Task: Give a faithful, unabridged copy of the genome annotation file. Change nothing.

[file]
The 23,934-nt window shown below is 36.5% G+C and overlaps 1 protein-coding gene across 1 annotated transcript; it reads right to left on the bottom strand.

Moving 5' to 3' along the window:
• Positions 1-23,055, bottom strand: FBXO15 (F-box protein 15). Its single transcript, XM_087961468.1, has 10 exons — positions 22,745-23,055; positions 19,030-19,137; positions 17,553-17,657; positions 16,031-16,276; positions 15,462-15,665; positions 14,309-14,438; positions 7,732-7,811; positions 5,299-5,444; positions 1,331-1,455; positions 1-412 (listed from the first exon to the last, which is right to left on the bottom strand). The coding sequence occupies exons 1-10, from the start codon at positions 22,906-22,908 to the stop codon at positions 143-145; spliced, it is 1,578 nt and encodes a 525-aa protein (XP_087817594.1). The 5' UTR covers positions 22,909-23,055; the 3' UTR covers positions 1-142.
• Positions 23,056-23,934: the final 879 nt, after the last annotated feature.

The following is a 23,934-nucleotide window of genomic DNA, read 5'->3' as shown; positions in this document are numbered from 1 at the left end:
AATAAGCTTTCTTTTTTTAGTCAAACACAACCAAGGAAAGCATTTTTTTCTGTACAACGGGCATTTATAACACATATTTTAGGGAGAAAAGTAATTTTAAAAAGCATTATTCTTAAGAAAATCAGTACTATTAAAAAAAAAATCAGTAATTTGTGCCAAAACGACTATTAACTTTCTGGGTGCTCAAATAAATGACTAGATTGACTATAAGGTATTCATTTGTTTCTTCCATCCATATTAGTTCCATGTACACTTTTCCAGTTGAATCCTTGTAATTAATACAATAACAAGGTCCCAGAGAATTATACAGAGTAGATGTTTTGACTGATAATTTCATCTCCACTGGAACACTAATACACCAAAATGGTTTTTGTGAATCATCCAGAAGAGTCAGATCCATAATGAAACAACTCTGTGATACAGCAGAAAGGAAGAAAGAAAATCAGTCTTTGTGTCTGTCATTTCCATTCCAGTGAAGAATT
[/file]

The 23,934-nt window shown below is 36.5% G+C and overlaps 1 protein-coding gene across 1 annotated transcript; it reads right to left on the bottom strand.

Moving 5' to 3' along the window:
• Positions 1-23,055, bottom strand: FBXO15 (F-box protein 15). Its single transcript, XM_087961468.1, has 10 exons — positions 22,745-23,055; positions 19,030-19,137; positions 17,553-17,657; positions 16,031-16,276; positions 15,462-15,665; positions 14,309-14,438; positions 7,732-7,811; positions 5,299-5,444; positions 1,331-1,455; positions 1-412 (listed from the first exon to the last, which is right to left on the bottom strand). The coding sequence occupies exons 1-10, from the start codon at positions 22,906-22,908 to the stop codon at positions 143-145; spliced, it is 1,578 nt and encodes a 525-aa protein (XP_087817594.1). The 5' UTR covers positions 22,909-23,055; the 3' UTR covers positions 1-142.
• Positions 23,056-23,934: the final 879 nt, after the last annotated feature.

The following is a 23,934-nucleotide window of genomic DNA, read 5'->3' as shown; positions in this document are numbered from 1 at the left end:
AATAAGCTTTCTTTTTTTAGTCAAACACAACCAAGGAAAGCATTTTTTTCTGTACAACGGGCATTTATAACACATATTTTAGGGAGAAAAGTAATTTTAAAAAGCATTATTCTTAAGAAAATCAGTACTATTAAAAAAAAAATCAGTAATTTGTGCCAAAACGACTATTAACTTTCTGGGTGCTCAAATAAATGACTAGATTGACTATAAGGTATTCATTTGTTTCTTCCATCCATATTAGTTCCATGTACACTTTTCCAGTTGAATCCTTGTAATTAATACAATAACAAGGTCCCAGAGAATTATACAGAGTAGATGTTTTGACTGATAATTTCATCTCCACTGGAACACTAATACACCAAAATGGTTTTTGTGAATCATCCAGAAGAGTCAGATCCATAATGAAACAACTCTGTGATACAGCAGAAAGGAAGAAAGAAAATCAGTCTTTGTGTCTGTCATTTCCATTCCAGTGAAGAATT